Date of Conferral
Doctor of Education (Ed.D.)
Educators in the United States (U.S.) are increasingly turning to intelligent tutoring systems (ITS) to provide differentiated math instruction to high school students. However, many struggling high school learners do not perform well on these platforms, which reinforces the need for more awareness about effective supports that influence the achievement of learners in these milieus. The purpose of this study was to determine what factors of the Assessment and Learning in Knowledge Spaces (ALEKS), an ITS, are predictive of struggling learners' performance in a blended-learning Algebra 1 course at an inner city technical high school located in the northeastern U.S. The theoretical framework consisted of knowledge base theory, the zone of proximal development, and cognitive learning theory. Three variables (student retention, engagement time, and the ratio of topics mastered to topics practiced) were used to predict the degree of association on the criterion variable (mathematics competencies), as measured by final course progress grades in algebra, and the Preliminary Scholastic Assessment Test (PSATm) math scores. A correlational predictive design was applied to assess the data of a purposive sample of 265 struggling students at the study site; multiple regression analysis was also used to investigate the predictability of these variables. Findings suggest that engagement time and the ratio of mastered to practiced topics were significant predictors of final course progress grades. Nevertheless, these factors were not significant contributors in predicting PSATm score. Retention was identified as the only statistically significant predictor of PSATm score. The results offer educators with additional insights that can facilitate improvements in mathematical content knowledge and promote higher graduation rates for struggling learners in high school mathematics.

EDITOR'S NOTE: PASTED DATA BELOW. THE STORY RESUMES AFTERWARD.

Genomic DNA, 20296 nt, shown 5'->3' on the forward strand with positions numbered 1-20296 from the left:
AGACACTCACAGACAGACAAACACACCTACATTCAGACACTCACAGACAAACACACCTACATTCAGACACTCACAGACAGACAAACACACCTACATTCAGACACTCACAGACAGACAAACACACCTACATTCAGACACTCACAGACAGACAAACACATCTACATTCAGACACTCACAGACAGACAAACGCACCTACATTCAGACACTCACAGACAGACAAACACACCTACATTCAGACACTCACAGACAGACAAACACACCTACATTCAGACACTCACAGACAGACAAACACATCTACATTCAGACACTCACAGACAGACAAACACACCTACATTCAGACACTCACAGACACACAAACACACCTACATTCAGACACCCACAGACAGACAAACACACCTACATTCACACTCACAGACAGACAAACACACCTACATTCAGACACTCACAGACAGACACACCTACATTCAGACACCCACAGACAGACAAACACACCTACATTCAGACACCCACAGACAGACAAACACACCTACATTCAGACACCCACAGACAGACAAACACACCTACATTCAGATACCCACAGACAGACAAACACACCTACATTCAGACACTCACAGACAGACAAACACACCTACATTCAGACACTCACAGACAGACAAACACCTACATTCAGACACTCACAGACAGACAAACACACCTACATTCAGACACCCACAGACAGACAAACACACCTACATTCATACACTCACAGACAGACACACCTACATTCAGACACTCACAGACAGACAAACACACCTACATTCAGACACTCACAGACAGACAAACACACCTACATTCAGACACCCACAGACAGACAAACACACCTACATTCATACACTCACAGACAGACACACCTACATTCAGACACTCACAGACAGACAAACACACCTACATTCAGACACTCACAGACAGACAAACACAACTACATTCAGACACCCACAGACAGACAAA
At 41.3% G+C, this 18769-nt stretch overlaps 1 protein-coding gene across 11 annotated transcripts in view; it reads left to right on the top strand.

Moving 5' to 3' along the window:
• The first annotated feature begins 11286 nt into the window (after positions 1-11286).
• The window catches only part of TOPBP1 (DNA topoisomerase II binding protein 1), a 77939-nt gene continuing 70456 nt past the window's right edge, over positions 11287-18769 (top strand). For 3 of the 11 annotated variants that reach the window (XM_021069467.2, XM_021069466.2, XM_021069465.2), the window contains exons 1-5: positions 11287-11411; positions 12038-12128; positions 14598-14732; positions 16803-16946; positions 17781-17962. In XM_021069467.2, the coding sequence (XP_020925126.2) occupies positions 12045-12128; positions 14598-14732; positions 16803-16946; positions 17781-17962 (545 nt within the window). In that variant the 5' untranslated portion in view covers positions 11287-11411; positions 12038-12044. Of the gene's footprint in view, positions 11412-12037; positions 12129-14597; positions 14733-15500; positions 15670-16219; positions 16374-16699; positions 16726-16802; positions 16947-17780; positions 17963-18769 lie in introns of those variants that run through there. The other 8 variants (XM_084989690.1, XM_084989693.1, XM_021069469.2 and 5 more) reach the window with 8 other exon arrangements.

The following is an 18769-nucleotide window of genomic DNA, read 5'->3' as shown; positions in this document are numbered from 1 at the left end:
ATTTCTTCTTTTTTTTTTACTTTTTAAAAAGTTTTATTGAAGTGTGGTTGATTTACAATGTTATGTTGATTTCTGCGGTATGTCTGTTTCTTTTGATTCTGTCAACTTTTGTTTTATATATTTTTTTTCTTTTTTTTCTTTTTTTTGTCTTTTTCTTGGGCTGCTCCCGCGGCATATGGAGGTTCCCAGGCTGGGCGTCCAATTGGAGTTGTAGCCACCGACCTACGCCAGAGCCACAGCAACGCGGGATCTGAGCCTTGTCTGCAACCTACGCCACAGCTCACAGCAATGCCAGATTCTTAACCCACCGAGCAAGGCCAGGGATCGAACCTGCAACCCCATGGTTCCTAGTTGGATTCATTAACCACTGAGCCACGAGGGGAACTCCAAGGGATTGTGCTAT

Mills, Nadine, "ALEKS Constructs as Predictors of High School Mathematics Achievement for Struggling Students" (2018). Walden Dissertations and Doctoral Studies. 5576.